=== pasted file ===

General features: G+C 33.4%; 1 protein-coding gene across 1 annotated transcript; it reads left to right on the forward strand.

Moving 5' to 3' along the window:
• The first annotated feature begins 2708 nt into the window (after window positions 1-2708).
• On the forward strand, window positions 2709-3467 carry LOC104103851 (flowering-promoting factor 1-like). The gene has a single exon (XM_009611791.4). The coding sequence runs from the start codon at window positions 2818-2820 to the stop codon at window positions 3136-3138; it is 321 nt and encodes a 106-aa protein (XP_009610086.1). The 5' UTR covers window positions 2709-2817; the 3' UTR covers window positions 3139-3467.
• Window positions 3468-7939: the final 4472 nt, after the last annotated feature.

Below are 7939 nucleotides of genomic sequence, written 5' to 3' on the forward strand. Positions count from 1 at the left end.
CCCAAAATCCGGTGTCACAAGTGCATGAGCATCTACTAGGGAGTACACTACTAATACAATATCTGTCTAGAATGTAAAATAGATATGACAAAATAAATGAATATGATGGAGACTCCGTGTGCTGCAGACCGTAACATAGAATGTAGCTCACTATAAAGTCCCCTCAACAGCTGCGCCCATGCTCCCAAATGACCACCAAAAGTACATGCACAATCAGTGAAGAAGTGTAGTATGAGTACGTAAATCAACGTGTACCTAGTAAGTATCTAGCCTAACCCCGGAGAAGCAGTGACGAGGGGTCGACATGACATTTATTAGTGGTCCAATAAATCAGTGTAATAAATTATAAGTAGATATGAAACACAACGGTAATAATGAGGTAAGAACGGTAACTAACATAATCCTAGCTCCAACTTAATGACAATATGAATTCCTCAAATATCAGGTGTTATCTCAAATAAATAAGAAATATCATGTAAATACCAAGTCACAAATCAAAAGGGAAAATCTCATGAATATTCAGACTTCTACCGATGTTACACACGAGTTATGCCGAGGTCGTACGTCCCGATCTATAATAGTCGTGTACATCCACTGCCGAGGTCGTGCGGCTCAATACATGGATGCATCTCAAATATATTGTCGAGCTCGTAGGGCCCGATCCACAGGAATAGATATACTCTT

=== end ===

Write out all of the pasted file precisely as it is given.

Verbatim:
General features: G+C 33.4%; 1 protein-coding gene across 1 annotated transcript; it reads left to right on the forward strand.

Moving 5' to 3' along the window:
• The first annotated feature begins 2708 nt into the window (after window positions 1-2708).
• On the forward strand, window positions 2709-3467 carry LOC104103851 (flowering-promoting factor 1-like). The gene has a single exon (XM_009611791.4). The coding sequence runs from the start codon at window positions 2818-2820 to the stop codon at window positions 3136-3138; it is 321 nt and encodes a 106-aa protein (XP_009610086.1). The 5' UTR covers window positions 2709-2817; the 3' UTR covers window positions 3139-3467.
• Window positions 3468-7939: the final 4472 nt, after the last annotated feature.

Below are 7939 nucleotides of genomic sequence, written 5' to 3' on the forward strand. Positions count from 1 at the left end.
CCCAAAATCCGGTGTCACAAGTGCATGAGCATCTACTAGGGAGTACACTACTAATACAATATCTGTCTAGAATGTAAAATAGATATGACAAAATAAATGAATATGATGGAGACTCCGTGTGCTGCAGACCGTAACATAGAATGTAGCTCACTATAAAGTCCCCTCAACAGCTGCGCCCATGCTCCCAAATGACCACCAAAAGTACATGCACAATCAGTGAAGAAGTGTAGTATGAGTACGTAAATCAACGTGTACCTAGTAAGTATCTAGCCTAACCCCGGAGAAGCAGTGACGAGGGGTCGACATGACATTTATTAGTGGTCCAATAAATCAGTGTAATAAATTATAAGTAGATATGAAACACAACGGTAATAATGAGGTAAGAACGGTAACTAACATAATCCTAGCTCCAACTTAATGACAATATGAATTCCTCAAATATCAGGTGTTATCTCAAATAAATAAGAAATATCATGTAAATACCAAGTCACAAATCAAAAGGGAAAATCTCATGAATATTCAGACTTCTACCGATGTTACACACGAGTTATGCCGAGGTCGTACGTCCCGATCTATAATAGTCGTGTACATCCACTGCCGAGGTCGTGCGGCTCAATACATGGATGCATCTCAAATATATTGTCGAGCTCGTAGGGCCCGATCCACAGGAATAGATATACTCTT